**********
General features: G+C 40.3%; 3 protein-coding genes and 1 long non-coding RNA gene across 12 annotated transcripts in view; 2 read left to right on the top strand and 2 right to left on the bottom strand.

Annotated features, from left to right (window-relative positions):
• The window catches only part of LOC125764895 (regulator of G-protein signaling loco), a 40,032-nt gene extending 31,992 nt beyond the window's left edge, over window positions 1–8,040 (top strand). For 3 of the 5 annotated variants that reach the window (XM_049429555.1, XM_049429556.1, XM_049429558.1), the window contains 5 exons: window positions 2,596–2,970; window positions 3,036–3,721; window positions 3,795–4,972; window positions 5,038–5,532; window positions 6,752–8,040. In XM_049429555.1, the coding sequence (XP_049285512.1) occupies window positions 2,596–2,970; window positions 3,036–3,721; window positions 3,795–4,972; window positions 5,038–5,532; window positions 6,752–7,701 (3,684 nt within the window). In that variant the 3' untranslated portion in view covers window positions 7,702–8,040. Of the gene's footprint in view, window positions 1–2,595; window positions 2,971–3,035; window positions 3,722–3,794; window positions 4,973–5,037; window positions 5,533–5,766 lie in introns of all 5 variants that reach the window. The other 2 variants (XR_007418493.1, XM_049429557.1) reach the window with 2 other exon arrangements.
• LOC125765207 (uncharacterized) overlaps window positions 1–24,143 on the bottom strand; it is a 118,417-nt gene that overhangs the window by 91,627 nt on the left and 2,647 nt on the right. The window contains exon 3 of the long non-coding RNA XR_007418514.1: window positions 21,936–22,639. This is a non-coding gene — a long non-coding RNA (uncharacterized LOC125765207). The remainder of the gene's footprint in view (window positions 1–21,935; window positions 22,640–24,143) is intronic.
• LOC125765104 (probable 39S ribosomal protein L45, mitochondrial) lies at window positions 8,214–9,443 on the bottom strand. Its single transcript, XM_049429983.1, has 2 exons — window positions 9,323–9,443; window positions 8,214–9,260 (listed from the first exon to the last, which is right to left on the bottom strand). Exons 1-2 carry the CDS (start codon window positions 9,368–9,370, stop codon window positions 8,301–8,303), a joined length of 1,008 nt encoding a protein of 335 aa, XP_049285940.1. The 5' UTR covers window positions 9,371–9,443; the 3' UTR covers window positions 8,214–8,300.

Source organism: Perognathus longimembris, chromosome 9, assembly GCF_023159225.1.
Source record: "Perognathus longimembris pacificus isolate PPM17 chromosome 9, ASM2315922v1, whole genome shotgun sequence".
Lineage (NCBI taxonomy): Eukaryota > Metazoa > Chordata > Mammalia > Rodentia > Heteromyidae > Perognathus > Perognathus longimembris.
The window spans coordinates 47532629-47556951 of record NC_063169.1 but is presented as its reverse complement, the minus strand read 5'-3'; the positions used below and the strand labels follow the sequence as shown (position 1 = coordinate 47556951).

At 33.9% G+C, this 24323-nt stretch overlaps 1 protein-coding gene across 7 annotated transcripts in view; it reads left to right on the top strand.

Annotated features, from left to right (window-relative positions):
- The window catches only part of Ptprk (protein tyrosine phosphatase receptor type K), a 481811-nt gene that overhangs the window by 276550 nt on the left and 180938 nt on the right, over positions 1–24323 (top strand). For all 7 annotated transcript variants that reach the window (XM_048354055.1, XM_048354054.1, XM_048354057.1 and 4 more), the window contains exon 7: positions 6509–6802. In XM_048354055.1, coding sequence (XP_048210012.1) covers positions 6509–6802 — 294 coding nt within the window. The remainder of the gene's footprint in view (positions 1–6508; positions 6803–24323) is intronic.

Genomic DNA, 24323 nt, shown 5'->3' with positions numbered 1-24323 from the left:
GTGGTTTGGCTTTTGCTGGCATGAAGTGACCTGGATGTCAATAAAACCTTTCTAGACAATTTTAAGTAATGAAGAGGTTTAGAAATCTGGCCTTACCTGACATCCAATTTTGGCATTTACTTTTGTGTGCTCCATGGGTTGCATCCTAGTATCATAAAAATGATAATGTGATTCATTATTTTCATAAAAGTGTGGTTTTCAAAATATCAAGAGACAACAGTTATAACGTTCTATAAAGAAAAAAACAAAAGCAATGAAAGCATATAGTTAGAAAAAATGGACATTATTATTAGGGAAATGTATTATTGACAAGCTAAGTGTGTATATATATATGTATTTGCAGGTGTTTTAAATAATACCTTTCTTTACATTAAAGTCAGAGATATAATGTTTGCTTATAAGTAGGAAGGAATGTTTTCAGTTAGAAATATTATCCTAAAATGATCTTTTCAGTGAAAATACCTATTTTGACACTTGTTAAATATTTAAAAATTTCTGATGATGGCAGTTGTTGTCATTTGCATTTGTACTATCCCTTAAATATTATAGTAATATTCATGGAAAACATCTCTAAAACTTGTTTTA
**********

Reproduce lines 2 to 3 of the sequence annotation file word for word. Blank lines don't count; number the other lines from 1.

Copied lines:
Annotated features, from left to right (window-relative positions):
• The window catches only part of LOC125764895 (regulator of G-protein signaling loco), a 40,032-nt gene extending 31,992 nt beyond the window's left edge, over window positions 1–8,040 (top strand). For 3 of the 5 annotated variants that reach the window (XM_049429555.1, XM_049429556.1, XM_049429558.1), the window contains 5 exons: window positions 2,596–2,970; window positions 3,036–3,721; window positions 3,795–4,972; window positions 5,038–5,532; window positions 6,752–8,040. In XM_049429555.1, the coding sequence (XP_049285512.1) occupies window positions 2,596–2,970; window positions 3,036–3,721; window positions 3,795–4,972; window positions 5,038–5,532; window positions 6,752–7,701 (3,684 nt within the window). In that variant the 3' untranslated portion in view covers window positions 7,702–8,040. Of the gene's footprint in view, window positions 1–2,595; window positions 2,971–3,035; window positions 3,722–3,794; window positions 4,973–5,037; window positions 5,533–5,766 lie in introns of all 5 variants that reach the window. The other 2 variants (XR_007418493.1, XM_049429557.1) reach the window with 2 other exon arrangements.